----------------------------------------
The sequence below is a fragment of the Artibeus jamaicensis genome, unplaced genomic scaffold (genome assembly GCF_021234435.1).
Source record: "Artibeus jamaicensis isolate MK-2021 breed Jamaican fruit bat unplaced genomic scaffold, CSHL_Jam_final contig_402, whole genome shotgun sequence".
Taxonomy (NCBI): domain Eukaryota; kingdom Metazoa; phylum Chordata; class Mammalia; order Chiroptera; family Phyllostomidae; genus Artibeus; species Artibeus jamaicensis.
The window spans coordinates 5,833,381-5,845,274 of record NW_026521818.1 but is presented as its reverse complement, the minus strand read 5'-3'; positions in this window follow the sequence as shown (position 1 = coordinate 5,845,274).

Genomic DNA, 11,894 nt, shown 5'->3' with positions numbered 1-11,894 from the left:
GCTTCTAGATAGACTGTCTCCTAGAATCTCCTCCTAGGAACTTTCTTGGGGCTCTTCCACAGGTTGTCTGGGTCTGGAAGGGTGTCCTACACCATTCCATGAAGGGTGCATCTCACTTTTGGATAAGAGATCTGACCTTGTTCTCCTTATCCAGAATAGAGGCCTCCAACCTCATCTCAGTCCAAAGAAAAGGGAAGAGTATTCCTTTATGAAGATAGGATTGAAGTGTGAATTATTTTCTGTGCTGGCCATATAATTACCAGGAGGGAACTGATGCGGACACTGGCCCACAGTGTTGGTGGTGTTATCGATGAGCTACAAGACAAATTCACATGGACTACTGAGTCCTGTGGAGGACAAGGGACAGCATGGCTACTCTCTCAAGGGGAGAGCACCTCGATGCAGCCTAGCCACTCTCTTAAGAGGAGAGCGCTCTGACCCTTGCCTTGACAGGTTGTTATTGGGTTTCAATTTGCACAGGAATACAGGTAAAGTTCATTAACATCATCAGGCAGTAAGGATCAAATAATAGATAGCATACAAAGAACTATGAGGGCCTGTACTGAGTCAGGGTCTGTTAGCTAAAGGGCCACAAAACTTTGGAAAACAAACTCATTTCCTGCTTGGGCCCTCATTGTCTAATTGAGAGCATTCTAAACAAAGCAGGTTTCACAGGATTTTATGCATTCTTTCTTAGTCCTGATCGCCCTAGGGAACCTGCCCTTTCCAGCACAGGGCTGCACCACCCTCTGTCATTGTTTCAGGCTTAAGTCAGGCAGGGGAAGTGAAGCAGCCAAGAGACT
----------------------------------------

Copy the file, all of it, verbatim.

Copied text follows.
The sequence below is a fragment of the Artibeus jamaicensis genome, unplaced genomic scaffold (genome assembly GCF_021234435.1).
Source record: "Artibeus jamaicensis isolate MK-2021 breed Jamaican fruit bat unplaced genomic scaffold, CSHL_Jam_final contig_402, whole genome shotgun sequence".
Taxonomy (NCBI): domain Eukaryota; kingdom Metazoa; phylum Chordata; class Mammalia; order Chiroptera; family Phyllostomidae; genus Artibeus; species Artibeus jamaicensis.
The window spans coordinates 5,833,381-5,845,274 of record NW_026521818.1 but is presented as its reverse complement, the minus strand read 5'-3'; positions in this window follow the sequence as shown (position 1 = coordinate 5,845,274).

Genomic DNA, 11,894 nt, shown 5'->3' with positions numbered 1-11,894 from the left:
GCTTCTAGATAGACTGTCTCCTAGAATCTCCTCCTAGGAACTTTCTTGGGGCTCTTCCACAGGTTGTCTGGGTCTGGAAGGGTGTCCTACACCATTCCATGAAGGGTGCATCTCACTTTTGGATAAGAGATCTGACCTTGTTCTCCTTATCCAGAATAGAGGCCTCCAACCTCATCTCAGTCCAAAGAAAAGGGAAGAGTATTCCTTTATGAAGATAGGATTGAAGTGTGAATTATTTTCTGTGCTGGCCATATAATTACCAGGAGGGAACTGATGCGGACACTGGCCCACAGTGTTGGTGGTGTTATCGATGAGCTACAAGACAAATTCACATGGACTACTGAGTCCTGTGGAGGACAAGGGACAGCATGGCTACTCTCTCAAGGGGAGAGCACCTCGATGCAGCCTAGCCACTCTCTTAAGAGGAGAGCGCTCTGACCCTTGCCTTGACAGGTTGTTATTGGGTTTCAATTTGCACAGGAATACAGGTAAAGTTCATTAACATCATCAGGCAGTAAGGATCAAATAATAGATAGCATACAAAGAACTATGAGGGCCTGTACTGAGTCAGGGTCTGTTAGCTAAAGGGCCACAAAACTTTGGAAAACAAACTCATTTCCTGCTTGGGCCCTCATTGTCTAATTGAGAGCATTCTAAACAAAGCAGGTTTCACAGGATTTTATGCATTCTTTCTTAGTCCTGATCGCCCTAGGGAACCTGCCCTTTCCAGCACAGGGCTGCACCACCCTCTGTCATTGTTTCAGGCTTAAGTCAGGCAGGGGAAGTGAAGCAGCCAAGAGACT